From Longman Dictionary of Contemporary Englishdayday /deɪ/ ●●● S1 W1 noun 1 24 hours [countable]TMC a period of 24 hours We spent three days in Paris. ‘What day is it today?’ ‘Friday.’ He left two days ago. I’ll call you in a couple of days.on a ... day We’ll have to hold the party on a different day.(on) that/the following/the previous day (=during a particular day) What really happened on that day so long ago? Over 10,000 soldiers died on that one day in January. The following day, a letter arrived. I saw Jane the day before yesterday. We’re leaving for New York the day after tomorrow. I got an email from Sue the other day (=a few days ago). Women generally use up about 2,000 calories a day (=each day).2 not night [countable, uncountable]TMC the period of time between when it gets light in the morning and when it gets dark opp night She only leaves her house during the day. It was a cold blustery day. Kept in that dark cell, I could no longer tell whether it was day or night.on a ... day She first met Steve on a cold but sunny day in March.by day (=during the day) Owls usually sleep by day and hunt by night. The day dawned (=started) bright and clear.3 when you are awake [countable usually singular]PERIOD OF TIME the time during the day when you are awake and active His day begins at six. Jackie starts the day with a few gentle exercises. Sometimes I feel I just can’t face another day. It’s been a long day (=used when you have been awake and busy for a long time).all day (long) I’ve been studying all day. I’m beat!4 time at workPERIOD OF TIME [countable] the time you spend doing your job during a 24-hour period I work a ten-hour day. Rail workers are campaigning for a shorter working day. I’ve got a day off (=a day when I do not have to go to work) tomorrow.5 pastTHEN [countable] used to talk about a time in the past I knew him pretty well from his days as a DJ in the Bounty Club (=from when he was a DJ). I always used to do the cooking in the early days of our marriage. Not much was known about the dangers of smoking in those days (=then). They were very much opposed to the government of the day (=that existed then). One day (=on a day in the past), a mysterious stranger called at the house. From day one (=from the beginning), I knew I wouldn’t get on with him. In my day (=in the past, when I was young), kids used to have some respect for their elders.in somebody’s student/army/childhood etc days (=in the past when someone was a student etc) I used to run six miles a day in my army days.those were the days spoken (=used to talk about a time in the past you think was better than now) We used to stay in bed all morning and party all night. Those were the days!6 nowNOW [countable] used to talk about the situation that exists now I don’t do much exercise these days (=now). It’s incredible that such attitudes still exist in this day and age (=used to express disapproval that something still exists now). To this day (=until and including now), he denies any involvement in the crime.up to/until/to the present day (=until and including now) This tradition has continued right up until the present day.7 future [countable] used to talk about a time in the futureone day/some day (=some time in the future) I’d like to go and visit the States one day. Some day we might get him to see sense. One of these days (=some time soon) I’m going to walk right out of here and never come back. Kelly’s expecting the baby any day now (=very soon). The day will come (=the time will come) when he won’t be able to care for himself anymore.8 → somebody’s/something’s day9 → Independence/election/Christmas etc day10 → five/three/nine etc years to the day11 → somebody’s days12 → somebody’s/something’s days are numbered13 → day after day14 → from day to day15 → day by day16 → night and day17 → day out18 → have an off day19 → make somebody’s day20 → soup/dish/fish etc of the day21 → be all in a day’s work22 → take each day as it comes23 → the day of reckoning24 → it’s (just) one of those days25 → it’s not somebody’s day26 → make a day of it27 → make my day28 → that’ll be the day29 → I/we don’t have all day30 → it’s not every day (that)31 → back in the day32 → be on days33 → 40/50/60 etc if he’s/she’s a day → at the end of the day at end1(11), → call it a day at call1(10), → carry the day at carry1(22), → the early days at early1(1), → every dog (has) its day at dog1(11), → the good old days at old(8), → half day, → have a field day at field day(1), → it’s early days at early1(3), → it’s (a little) late in the day at late1(8), → it’s somebody’s lucky day at lucky(5), → (live to) see the day at see1(22), → name the day at name2(6), → open day, → save the day at save1(12), → speech day, sports dayCOLLOCATIONS – Meaning 1: a period of 24 hoursADJECTIVES/NOUN + day every/each dayThe museum is open to visitors every day.the same daySimilar student protests took place on the same day in other towns.the next/the following day (=the day after something happened in the past)The story was in the newspaper the following day.the previous day (=the day before something happened in the past)I had been to the doctor the previous day.a big day (=a day when something important is arranged to take place)Just before the big day the team was training 6 days a week.a holy dayFriday is the Muslim holy day.a historic day (=a day when an event that is historically important happens)This was a historic day for the space program.a school day (=a day when children go to school)It’s a school day tomorrow, so you need an early night.election/market etc day (=the day when an election, market etc takes place)Wednesday is market day in Oxford.Christmas/Easter/Independence etc DayWhat day of the week is Christmas Day this year?somebody’s wedding day (=the day when someone gets married)She wanted everything to be perfect for her wedding day.phrasesthe day before yesterdayWe arrived in France the day before yesterday.the day after tomorrowHow about meeting for lunch the day after tomorrow?the other day (=a few days ago)Mark called the other day.24 hours a day (=during the whole day and night)In Cairo, the streets are busy 24 hours a day.$15/5 grams/50 etc per day (=used when saying how much someone earns or is paid each day)They get about £45 per day.COLLOCATIONS – Meaning 3: the time during the day when you are awake and activeadjectivesa good day (=in which things have happened in the way you want)Have you had a good day at work?a bad day (=in which things have happened in a way you do not want)I’ve had a really bad day !a nice/lovely/happy day (=enjoyable)We’ve had a lovely day at the beach.a beautiful/lovely/glorious day (=with very nice weather)It was a beautiful day yesterday, wasn’t it?a hard day (=difficult and tiring)Sit down – you look as though you’ve had a hard day.a long dayI got up at 5 this morning so it’s been a long day.verbshave a good/bad/long etc daySimon looked as if he’d had a bad day at the office.spend the day doing somethingI spent the day shopping with my friends.start the day (=do something at the beginning of a day)You should start the day with a good breakfast.end the day (=do something at the end of a day)We ended the day at a little restaurant by the beach.phraseshave a nice/good day! spoken (=used when saying goodbye to someone in a friendly way)Bye Sam! Have a good day!GRAMMAR: Patterns with dayon a day• Something happens on a particular day: We met on our first day at college. ✗Don’t say: in our first dayin the day• You use in the day when saying that something happens regularly during the time between dawn and sunset: It gets very hot in the day.She works at night and sleeps in the day. ✗Don’t say: She sleeps on the day.by day• By day is very similar in meaning to in the day. It is used especially to make a contrast between the night and the day: He’s an office worker by day and a club DJ by night.all day• If you do something all day, you do it during all or most of the time between dawn and sunset: We’ve been driving all day.The restaurant serves food all day. ✗Don’t say: all the day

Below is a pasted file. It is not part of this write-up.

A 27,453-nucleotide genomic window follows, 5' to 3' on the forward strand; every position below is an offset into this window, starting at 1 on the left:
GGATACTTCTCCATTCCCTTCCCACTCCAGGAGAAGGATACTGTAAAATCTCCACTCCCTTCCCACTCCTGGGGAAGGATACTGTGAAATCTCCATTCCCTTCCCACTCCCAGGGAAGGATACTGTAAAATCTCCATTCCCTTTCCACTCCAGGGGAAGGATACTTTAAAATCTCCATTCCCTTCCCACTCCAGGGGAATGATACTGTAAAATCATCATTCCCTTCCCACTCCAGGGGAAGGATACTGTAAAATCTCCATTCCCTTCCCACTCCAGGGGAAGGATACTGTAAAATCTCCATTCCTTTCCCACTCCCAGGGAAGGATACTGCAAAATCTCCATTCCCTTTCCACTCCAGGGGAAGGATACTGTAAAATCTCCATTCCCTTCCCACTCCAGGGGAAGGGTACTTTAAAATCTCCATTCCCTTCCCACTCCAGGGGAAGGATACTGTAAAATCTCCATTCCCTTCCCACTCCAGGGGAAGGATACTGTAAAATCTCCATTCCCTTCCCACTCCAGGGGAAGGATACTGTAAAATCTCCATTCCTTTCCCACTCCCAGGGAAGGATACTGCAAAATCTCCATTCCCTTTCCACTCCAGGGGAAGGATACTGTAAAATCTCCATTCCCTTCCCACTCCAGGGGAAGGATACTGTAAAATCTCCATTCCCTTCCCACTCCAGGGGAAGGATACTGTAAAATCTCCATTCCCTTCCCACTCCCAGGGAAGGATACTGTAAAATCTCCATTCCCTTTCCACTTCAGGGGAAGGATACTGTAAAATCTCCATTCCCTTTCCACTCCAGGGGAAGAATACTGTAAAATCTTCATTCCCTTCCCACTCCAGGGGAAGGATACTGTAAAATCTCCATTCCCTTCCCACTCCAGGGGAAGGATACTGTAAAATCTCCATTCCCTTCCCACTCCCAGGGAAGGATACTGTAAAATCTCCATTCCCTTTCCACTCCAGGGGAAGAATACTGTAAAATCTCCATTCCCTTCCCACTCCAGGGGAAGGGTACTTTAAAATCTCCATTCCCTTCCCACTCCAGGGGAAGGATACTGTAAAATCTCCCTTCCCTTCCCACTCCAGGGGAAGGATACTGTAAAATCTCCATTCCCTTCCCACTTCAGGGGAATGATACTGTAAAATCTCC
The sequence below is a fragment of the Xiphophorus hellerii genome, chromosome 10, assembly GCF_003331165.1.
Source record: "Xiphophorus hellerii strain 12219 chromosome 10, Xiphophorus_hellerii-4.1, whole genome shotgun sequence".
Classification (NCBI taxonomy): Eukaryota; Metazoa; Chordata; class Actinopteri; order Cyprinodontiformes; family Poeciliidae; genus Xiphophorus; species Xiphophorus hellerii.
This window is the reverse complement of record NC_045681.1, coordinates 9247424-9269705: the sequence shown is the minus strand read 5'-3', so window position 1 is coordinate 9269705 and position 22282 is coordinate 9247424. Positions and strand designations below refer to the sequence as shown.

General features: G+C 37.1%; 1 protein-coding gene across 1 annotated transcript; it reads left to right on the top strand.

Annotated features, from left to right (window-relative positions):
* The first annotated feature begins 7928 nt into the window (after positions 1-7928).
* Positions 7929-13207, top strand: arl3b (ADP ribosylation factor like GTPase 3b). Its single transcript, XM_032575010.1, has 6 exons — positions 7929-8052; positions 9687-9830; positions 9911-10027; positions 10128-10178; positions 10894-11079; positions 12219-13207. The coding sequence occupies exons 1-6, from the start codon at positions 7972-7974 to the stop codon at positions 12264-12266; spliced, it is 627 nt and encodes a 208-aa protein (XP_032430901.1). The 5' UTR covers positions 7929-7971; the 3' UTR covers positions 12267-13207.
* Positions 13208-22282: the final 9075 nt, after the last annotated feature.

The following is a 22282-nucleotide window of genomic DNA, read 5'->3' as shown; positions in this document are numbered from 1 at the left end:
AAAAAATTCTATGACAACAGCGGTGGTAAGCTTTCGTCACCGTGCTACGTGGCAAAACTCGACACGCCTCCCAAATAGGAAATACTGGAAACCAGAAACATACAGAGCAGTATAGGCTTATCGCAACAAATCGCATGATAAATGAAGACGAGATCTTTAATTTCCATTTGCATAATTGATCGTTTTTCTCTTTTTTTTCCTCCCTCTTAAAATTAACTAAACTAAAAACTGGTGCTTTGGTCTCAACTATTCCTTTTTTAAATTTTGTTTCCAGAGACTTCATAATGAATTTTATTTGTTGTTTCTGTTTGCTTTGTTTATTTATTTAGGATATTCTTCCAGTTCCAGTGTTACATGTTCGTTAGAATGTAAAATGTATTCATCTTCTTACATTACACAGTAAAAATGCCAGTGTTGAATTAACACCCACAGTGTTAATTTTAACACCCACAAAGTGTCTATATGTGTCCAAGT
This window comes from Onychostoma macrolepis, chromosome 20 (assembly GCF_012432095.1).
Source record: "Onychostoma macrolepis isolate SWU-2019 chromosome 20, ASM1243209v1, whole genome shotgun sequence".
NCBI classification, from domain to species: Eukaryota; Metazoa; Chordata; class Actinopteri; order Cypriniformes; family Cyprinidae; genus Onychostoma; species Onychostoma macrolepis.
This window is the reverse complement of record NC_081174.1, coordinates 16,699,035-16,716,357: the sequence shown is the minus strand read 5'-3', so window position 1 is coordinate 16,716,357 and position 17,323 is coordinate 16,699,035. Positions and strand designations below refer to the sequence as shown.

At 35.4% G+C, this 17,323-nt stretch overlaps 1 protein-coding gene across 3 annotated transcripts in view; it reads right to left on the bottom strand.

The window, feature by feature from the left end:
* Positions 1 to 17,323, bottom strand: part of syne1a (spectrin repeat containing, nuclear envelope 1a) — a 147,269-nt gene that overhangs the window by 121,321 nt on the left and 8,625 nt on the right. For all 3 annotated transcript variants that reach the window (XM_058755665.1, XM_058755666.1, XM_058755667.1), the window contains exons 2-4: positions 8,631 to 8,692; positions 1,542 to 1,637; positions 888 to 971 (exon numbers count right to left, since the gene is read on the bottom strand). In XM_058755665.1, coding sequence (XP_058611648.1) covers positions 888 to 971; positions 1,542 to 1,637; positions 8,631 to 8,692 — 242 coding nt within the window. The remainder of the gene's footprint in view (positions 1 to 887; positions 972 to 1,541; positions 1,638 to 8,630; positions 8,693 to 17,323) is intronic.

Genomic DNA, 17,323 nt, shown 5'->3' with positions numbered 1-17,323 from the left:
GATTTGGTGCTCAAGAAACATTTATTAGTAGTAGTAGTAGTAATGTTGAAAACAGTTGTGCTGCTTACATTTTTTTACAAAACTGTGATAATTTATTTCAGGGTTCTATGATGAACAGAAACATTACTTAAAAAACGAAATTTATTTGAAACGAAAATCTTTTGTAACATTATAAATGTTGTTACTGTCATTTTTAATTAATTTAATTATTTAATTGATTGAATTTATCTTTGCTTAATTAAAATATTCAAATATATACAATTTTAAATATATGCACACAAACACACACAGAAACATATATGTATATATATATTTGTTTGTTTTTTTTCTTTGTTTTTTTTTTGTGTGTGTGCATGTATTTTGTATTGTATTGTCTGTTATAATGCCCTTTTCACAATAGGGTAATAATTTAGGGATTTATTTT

Examples from the Corpusday• It rained all day.• The white men forget us and death comes almost every day for some of my people.• Pressler spent four days in Cuba during a Caribbean tour.• Did you have a good day at the office?• I work an eight-hour day.• Next day the doctor prescribed small yellow pills for vertigo.• One day Mulholland was approached by a man in a carriage who demanded to know his name and what he was doing.• Yeah, but you had, like, three shots at this the other day.• They want to arrange their own lunches, decide for themselves how to spend some days.• It was cold and the days were getting shorter.• "What day is today?" "It's Friday."(on) that/the following/the previous day• Answering the indictment on Feb. 26, Zhivkov pleaded not guilty, as did Balev on the following day.• They will be on the long road home on the following day, and few could afford to fly.• Exploring the house on the following day or the day after that, she had ventured into the Deathbed Room.• I decided to clear the laboratory and to leave the island on the following day.• That second night in the porch was enough and I resolved to move on the following day, whatever happened.• However, a similar action by Army officers took place on the following day.• Fitzroy acquiesced and said that they would be placed in a Reading Room on the following day.• A sale on the following day will include topographical maps and books.by day• Once the horse understands what is required of him, he should enjoy his work and improve day by day.• The army... became larger day by day.• Emily is an industrial engineer by day and a punk rock bass guitarist by night.• Never by night and never by day will I forget you.• It must have been most pleasant by day.• Nightly dreams and thoughts by day, Are aye with him that's far away.• For thousands of years people calculated time by days and nights and the changing seasons.• He must patrol by night and walk by day.• He slept more than any other president, whether by day or by night.a long day• When I first heard this story, I was standing with a group of geophysicists after a long day of conference talks.• A middle-aged husband comes home after a long day at the office.• Carl had got home after a long day.• It had been a long day.• With that gesture began a long day of live music by every Stax artist to raise money for the Watts Summer Festival.• And I think Claire's had a long day.working day• A massive 3,324, working days were lost because of depressive illnesses between and in Northern Ireland alone.• This downward trend was so significant during this period that the average working day fell by around 1 hour.• In many areas the Hearing is held on the first working day after the removal of the child.• They proceed not to turn up on Monday, the next working day.• Additional reports e.g. showing approved entries and responsible lexicographer, will be produced within one working day when required.• Since the scheme was introduced, only motorists with special passes are allowed to use Ipswich Street during the working day.• As if to signal that the working day was about to begin, the telephone rang.early days• He also has a collection of Rentokil news letters going back to his early days which made for fascinating reading after dinner.• It should be recognised that we are still in the early days of case-mix accounting.• That was in the early days of the specialty foods market.• In the early days we ventured further afield than we do now, working in Suffolk, Berkshire, Wiltshire and Surrey.• Crashes were frequent enough in these earlier days.• Picture Dexter and Birdie Yager in those early days in the I960s when they risked their financial future on a brand-new business.• In those early days, that last week of June, it was merely a matter of raising enough money.these days• These days, even permanent jobs don't pay well.• Young people often are these days, I find.• For months now, I've been droning on and on about how all cars these days are getting too heavy.• Which raises the question: what exactly does the Democratic Party want to stand for these days?• Paul wandered around the house a lot these days.• The real problem with men these days, then, is that they simply are not around.• That kind of thing hardly seems necessary these days.• The royal train seems to be used only very rarely these days.• If you listen to a Bush speech these days you will not be waiting long before the governor begins talking about education.one day/some day• One day, I'd like to visit the Grand Canyon.• She always knew that some day he would leave her.• Perhaps one day we could all go to London together.